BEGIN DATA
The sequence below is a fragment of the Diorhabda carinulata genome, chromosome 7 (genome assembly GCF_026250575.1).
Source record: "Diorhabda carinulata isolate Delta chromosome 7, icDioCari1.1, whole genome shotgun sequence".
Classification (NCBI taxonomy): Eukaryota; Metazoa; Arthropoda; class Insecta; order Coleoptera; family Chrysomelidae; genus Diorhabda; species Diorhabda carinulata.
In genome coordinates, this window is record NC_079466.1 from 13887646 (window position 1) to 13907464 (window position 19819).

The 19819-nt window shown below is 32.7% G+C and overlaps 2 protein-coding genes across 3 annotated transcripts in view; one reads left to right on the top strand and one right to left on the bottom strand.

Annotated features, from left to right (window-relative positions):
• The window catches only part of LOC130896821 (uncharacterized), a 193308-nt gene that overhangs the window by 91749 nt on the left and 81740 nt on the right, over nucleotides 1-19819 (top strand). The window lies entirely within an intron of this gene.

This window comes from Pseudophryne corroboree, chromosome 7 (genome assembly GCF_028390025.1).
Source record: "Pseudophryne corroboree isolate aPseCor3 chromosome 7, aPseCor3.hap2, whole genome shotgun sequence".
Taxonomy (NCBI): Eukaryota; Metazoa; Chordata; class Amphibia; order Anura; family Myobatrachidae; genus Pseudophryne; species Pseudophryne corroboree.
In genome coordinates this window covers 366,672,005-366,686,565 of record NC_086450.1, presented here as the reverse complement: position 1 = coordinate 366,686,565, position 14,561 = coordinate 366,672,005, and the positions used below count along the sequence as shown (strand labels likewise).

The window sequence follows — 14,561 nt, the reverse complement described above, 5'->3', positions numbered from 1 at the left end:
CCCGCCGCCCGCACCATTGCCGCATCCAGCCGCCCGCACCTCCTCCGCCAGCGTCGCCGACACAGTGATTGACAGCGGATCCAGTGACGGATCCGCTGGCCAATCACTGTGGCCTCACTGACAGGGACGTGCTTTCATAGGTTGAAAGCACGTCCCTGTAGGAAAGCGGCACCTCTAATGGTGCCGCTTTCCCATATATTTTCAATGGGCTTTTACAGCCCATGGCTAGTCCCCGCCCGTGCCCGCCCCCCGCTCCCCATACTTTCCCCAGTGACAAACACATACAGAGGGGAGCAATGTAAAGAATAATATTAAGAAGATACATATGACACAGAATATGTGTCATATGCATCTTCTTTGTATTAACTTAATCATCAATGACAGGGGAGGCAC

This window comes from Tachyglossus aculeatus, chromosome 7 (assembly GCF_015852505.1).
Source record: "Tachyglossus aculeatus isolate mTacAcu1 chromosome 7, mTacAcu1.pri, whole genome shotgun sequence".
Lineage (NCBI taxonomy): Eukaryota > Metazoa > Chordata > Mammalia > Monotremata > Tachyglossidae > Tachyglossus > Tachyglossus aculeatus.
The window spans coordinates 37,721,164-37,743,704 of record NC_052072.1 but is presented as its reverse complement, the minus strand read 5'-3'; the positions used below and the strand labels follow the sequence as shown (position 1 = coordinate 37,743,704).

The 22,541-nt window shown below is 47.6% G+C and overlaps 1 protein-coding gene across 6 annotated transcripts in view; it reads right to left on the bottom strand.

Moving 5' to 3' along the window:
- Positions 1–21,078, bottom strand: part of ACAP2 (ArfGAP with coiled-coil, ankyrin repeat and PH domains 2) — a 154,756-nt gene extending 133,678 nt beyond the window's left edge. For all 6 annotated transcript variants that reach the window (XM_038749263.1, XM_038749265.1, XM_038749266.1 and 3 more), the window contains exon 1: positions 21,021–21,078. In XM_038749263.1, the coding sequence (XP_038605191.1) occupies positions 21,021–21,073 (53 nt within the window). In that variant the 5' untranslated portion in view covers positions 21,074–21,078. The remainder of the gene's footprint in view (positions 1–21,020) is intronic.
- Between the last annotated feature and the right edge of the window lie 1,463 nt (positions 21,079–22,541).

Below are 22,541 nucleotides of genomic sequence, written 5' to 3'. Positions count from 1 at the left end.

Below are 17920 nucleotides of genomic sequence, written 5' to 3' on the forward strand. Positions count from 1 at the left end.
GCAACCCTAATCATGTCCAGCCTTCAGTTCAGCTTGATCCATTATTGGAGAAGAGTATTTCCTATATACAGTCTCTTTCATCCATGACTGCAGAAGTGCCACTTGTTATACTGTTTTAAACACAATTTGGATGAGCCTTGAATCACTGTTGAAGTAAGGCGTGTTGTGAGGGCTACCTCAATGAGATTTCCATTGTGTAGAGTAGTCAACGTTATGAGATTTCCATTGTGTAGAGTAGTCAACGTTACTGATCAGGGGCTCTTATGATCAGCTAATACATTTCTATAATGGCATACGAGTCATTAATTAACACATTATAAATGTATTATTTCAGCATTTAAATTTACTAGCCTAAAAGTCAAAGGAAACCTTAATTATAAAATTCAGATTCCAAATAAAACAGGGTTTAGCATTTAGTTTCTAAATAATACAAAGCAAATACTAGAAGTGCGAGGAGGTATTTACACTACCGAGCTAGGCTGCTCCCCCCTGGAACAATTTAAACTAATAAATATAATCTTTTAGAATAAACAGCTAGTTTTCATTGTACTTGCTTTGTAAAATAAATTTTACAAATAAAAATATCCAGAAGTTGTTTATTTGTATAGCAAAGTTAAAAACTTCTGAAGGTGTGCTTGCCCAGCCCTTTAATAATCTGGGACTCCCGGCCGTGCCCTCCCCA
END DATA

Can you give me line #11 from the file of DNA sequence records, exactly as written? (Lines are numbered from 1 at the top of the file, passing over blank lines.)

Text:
In genome coordinates this window covers 366,672,005-366,686,565 of record NC_086450.1, presented here as the reverse complement: position 1 = coordinate 366,686,565, position 14,561 = coordinate 366,672,005, and the positions used below count along the sequence as shown (strand labels likewise).